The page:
A former Palm Beach County sheriff’s deputy arrested Tuesday on patient-brokering charges has been released from the county jail.
West Palm Beach police say Robert “Bobby” Simeone, 46, posted $45,000 bond late Tuesday, hours after his arrest. He is accused of paying two sober home owners hundreds of dollars a week to send their residents last year to his center, Epiphany’s Treatment Center.
Florida law prohibits treatment providers to pay a commission, a bonus, a kickback, or a bribe for new patients. Treatment centers can then collect large payments from insurance companies for repeated tests of patients’ urine.
The Post conducted an extensive addiction-treatment investigation in Palm Beach County, exposing how treatment centers make millions of dollars from insurance companies. At least 20 people have been arrested from treatment centers and sober homes in Palm Beach County, with many facing patient brokering charges.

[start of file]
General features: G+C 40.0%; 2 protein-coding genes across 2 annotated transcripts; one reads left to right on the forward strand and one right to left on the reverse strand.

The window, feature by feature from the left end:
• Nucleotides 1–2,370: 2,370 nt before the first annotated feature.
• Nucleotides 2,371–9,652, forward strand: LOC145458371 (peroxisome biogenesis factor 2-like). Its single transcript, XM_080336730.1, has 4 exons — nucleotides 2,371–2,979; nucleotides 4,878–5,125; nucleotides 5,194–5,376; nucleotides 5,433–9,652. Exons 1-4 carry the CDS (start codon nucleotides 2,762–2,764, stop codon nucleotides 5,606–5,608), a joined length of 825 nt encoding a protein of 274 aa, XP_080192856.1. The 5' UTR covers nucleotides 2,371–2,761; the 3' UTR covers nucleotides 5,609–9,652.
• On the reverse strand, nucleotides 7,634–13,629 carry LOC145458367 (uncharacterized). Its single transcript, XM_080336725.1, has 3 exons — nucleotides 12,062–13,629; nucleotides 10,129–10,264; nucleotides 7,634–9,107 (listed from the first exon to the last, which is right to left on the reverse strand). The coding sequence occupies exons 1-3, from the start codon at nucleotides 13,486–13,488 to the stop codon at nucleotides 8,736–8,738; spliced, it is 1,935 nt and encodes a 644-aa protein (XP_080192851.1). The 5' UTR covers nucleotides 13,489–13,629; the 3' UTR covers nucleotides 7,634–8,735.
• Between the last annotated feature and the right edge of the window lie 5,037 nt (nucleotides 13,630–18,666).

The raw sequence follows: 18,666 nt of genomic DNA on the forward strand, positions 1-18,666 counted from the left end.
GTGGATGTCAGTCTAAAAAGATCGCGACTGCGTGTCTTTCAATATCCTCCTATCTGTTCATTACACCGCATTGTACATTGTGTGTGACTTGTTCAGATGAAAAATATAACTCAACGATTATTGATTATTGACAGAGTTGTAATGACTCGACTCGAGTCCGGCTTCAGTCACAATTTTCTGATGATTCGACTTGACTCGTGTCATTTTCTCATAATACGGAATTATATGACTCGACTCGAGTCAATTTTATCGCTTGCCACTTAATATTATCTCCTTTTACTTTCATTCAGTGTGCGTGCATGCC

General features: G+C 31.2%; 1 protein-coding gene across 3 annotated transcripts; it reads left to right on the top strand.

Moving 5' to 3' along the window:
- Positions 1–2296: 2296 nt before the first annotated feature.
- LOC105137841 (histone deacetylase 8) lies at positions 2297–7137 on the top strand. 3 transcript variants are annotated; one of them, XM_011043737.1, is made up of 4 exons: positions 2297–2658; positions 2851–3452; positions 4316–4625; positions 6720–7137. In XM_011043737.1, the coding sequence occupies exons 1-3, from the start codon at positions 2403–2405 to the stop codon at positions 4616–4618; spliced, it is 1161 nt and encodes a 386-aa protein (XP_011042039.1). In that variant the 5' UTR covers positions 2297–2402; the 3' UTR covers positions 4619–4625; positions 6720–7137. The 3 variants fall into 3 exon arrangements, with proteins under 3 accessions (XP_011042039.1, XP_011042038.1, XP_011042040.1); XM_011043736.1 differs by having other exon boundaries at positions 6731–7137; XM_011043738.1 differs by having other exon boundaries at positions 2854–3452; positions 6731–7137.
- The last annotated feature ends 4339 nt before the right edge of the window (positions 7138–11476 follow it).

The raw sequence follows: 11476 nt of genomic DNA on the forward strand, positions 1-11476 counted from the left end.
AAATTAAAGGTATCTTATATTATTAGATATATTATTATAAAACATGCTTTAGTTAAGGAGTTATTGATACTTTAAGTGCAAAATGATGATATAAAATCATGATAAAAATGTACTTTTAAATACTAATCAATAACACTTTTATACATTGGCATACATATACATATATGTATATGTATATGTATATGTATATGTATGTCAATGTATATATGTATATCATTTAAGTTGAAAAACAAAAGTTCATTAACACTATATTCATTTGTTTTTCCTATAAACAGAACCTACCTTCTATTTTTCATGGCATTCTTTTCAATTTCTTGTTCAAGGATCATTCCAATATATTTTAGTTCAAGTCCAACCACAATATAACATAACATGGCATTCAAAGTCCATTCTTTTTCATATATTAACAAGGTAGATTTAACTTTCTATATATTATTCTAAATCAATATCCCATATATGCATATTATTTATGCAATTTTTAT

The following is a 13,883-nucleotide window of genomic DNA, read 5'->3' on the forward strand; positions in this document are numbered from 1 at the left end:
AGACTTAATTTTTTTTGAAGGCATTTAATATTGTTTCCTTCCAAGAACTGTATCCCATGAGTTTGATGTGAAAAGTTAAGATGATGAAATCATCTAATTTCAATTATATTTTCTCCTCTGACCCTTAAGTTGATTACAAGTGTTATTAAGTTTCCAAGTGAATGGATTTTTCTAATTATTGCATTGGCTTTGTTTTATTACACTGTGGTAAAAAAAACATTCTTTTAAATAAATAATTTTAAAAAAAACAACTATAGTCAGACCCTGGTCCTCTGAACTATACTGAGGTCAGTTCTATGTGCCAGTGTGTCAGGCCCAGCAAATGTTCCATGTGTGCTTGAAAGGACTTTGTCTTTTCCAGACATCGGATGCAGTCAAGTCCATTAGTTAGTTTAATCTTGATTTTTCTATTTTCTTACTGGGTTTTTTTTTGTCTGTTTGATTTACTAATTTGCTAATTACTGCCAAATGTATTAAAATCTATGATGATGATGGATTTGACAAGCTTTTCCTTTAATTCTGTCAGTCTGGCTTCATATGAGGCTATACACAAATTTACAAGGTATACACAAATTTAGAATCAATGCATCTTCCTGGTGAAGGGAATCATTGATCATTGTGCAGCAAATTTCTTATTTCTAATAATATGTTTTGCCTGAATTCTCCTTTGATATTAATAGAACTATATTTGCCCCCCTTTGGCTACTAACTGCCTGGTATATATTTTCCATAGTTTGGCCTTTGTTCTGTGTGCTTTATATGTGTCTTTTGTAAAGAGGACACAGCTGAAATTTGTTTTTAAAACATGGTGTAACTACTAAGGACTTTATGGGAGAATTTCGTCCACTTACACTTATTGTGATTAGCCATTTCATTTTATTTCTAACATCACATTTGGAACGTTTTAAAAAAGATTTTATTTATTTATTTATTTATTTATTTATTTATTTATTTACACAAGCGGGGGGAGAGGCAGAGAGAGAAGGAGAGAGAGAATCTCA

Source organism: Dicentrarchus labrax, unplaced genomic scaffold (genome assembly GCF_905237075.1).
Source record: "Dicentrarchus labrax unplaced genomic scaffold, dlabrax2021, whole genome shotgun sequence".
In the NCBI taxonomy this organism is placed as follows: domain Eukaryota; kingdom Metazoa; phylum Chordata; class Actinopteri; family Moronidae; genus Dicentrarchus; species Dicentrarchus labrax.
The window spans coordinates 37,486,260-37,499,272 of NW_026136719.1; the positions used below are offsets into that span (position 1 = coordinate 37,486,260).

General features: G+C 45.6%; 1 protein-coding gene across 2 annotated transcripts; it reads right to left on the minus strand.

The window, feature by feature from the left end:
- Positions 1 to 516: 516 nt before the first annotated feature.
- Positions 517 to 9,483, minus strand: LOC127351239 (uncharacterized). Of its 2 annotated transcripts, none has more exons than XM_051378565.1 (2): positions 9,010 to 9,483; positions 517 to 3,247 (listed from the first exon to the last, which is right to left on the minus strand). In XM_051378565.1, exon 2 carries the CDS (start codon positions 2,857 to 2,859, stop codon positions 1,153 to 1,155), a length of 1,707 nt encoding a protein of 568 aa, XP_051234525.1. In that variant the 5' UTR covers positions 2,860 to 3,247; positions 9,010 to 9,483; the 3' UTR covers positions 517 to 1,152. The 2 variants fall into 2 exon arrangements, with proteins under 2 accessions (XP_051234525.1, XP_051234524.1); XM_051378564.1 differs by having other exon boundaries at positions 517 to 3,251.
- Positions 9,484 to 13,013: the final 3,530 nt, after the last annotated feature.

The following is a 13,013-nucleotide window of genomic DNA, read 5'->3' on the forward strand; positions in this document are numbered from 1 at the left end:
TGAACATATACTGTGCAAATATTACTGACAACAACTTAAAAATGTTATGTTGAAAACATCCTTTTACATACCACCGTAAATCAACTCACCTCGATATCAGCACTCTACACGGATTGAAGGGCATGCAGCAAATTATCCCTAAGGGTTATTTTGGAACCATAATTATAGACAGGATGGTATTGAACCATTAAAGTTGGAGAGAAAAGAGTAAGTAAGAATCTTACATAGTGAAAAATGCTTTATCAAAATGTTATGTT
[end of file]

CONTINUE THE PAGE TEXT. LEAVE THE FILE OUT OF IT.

An owner of a sober home in West Palm Beach’s Flamingo Park neighborhood said he had a “verbal” agreement with Simeone to send him patients, according to an arrest report made public late Tuesday. The other sober home owner, whose name was not released in the arrest report, said he had a “handshake agreement” with Simeone and got four checks from Epiphany’s, at the intersection of Palm Beach Lakes and Village boulevards.
Investigators found that between July and November 2016 that the owner of Recovery Rocks, a West Palm Beach sober home, got 11 checks worth almost $4,000 from Epiphany’s.
Simeone left PBSO 10 years as a deputy to open Epiphany’s on Palm Beach Lakes Boulevard. During his time as a deputy, he was accused twice of harassing waitresses, with one one case resulting in a two-week suspension. He also ran for a State House seat in 2016, losing to Republican Rick Roth.
The Post has extensively reported on addiction treatment in Palm Beach County, an estimated $1 billion industry. At least 20 other people have been charged from treatment centers and sober homes, and many of those were arrested on patient brokering charges. A federal task force has arrested another eight operators. Aside from patient brokering, federal prosecutors exposed labs making payments to treatment centers to encourage a steady flow of business.